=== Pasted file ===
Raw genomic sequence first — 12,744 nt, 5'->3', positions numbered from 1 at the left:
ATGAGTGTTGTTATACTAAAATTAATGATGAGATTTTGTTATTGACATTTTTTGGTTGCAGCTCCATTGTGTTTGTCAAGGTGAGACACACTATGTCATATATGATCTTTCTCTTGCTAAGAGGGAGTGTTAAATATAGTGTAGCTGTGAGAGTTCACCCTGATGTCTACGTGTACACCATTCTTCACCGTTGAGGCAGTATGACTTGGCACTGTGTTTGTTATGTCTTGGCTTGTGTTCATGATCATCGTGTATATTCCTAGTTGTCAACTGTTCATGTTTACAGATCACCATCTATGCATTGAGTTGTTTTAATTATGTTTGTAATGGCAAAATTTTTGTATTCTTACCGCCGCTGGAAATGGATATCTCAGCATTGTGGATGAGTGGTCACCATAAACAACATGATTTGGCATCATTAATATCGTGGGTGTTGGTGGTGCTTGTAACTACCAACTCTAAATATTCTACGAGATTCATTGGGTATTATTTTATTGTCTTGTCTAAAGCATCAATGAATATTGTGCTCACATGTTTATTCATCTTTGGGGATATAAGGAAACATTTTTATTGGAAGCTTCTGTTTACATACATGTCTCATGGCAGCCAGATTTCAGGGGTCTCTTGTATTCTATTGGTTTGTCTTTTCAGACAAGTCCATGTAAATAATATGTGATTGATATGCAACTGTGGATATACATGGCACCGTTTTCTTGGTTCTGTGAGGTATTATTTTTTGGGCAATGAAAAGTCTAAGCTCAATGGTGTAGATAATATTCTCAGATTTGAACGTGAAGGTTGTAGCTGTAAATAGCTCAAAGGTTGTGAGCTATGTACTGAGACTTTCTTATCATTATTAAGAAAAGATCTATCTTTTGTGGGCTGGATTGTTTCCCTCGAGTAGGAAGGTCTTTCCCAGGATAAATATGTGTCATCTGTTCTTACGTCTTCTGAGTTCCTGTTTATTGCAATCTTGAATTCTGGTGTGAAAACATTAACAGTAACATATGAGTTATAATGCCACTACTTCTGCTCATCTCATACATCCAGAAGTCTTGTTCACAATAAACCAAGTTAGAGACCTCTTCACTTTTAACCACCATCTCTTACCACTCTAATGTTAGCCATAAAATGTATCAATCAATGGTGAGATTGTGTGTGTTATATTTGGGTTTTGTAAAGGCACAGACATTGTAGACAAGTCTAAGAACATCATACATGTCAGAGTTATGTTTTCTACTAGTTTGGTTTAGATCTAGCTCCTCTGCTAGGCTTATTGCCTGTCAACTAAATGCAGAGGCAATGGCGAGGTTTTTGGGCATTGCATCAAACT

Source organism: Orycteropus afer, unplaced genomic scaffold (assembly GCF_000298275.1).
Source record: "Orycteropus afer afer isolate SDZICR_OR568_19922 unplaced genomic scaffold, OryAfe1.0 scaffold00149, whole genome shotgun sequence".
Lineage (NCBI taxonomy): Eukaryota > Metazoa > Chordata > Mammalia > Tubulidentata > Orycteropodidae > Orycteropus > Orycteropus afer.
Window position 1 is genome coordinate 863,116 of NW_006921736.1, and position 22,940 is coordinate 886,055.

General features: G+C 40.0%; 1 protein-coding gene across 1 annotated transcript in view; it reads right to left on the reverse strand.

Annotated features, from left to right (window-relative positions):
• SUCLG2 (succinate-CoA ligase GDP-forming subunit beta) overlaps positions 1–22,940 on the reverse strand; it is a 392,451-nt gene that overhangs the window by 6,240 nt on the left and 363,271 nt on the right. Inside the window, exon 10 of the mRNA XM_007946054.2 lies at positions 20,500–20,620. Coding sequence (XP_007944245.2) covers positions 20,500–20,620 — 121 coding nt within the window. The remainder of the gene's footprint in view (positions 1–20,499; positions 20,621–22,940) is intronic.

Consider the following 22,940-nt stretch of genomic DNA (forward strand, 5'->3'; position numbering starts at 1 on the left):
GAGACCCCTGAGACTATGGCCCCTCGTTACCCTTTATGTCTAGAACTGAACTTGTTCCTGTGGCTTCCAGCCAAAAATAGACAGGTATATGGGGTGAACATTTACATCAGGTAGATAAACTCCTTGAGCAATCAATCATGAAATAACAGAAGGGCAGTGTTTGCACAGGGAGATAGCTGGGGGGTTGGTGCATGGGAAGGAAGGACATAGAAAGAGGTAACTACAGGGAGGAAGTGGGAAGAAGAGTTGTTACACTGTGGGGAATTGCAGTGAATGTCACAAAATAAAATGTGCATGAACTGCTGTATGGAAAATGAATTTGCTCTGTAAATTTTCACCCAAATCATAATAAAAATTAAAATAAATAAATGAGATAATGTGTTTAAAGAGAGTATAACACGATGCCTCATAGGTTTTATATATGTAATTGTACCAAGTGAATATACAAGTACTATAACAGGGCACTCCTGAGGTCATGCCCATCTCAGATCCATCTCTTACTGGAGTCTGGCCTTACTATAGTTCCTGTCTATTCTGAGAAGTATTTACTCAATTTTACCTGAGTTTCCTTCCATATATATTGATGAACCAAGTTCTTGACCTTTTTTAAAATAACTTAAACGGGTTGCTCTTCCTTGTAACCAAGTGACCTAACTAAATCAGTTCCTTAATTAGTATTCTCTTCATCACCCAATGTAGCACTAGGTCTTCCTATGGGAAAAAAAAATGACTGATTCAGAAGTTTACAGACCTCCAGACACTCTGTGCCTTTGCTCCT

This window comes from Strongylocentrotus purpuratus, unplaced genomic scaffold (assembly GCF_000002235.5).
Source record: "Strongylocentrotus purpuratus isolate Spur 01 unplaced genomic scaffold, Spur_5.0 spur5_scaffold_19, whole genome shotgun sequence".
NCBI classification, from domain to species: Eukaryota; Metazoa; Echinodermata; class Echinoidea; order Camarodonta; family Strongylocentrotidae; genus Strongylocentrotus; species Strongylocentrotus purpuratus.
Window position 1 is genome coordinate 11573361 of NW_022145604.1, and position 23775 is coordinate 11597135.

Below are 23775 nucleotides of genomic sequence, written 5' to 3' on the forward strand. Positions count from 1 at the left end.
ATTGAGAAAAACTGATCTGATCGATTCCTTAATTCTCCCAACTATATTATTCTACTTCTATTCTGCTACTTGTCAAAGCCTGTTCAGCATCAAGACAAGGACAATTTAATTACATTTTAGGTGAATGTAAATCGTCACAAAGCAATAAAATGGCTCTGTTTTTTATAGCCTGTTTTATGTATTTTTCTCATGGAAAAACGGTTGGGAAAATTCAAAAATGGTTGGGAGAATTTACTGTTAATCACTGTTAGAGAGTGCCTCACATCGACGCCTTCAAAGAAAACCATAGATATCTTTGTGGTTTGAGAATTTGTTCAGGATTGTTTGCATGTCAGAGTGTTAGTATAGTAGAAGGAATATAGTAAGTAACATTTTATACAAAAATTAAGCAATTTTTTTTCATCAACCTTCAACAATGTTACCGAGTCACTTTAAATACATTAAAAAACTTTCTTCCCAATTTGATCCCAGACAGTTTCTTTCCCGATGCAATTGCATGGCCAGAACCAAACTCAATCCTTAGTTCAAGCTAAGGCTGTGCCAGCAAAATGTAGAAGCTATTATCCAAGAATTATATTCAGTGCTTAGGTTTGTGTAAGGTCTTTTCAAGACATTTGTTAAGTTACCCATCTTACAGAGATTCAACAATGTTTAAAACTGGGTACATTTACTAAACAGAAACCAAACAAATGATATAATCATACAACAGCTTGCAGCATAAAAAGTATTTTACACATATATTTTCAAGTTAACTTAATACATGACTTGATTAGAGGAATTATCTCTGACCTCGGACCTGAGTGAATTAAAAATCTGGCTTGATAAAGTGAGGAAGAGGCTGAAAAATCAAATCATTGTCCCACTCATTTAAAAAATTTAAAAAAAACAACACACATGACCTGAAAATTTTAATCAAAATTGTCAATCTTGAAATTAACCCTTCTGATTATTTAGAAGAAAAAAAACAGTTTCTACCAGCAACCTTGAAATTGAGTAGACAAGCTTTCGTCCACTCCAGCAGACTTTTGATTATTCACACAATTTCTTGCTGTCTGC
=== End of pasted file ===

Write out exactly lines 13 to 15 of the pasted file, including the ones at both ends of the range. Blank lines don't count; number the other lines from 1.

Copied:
Source record: "Strongylocentrotus purpuratus isolate Spur 01 unplaced genomic scaffold, Spur_5.0 spur5_scaffold_19, whole genome shotgun sequence".
NCBI classification, from domain to species: Eukaryota; Metazoa; Echinodermata; class Echinoidea; order Camarodonta; family Strongylocentrotidae; genus Strongylocentrotus; species Strongylocentrotus purpuratus.
Window position 1 is genome coordinate 11573361 of NW_022145604.1, and position 23775 is coordinate 11597135.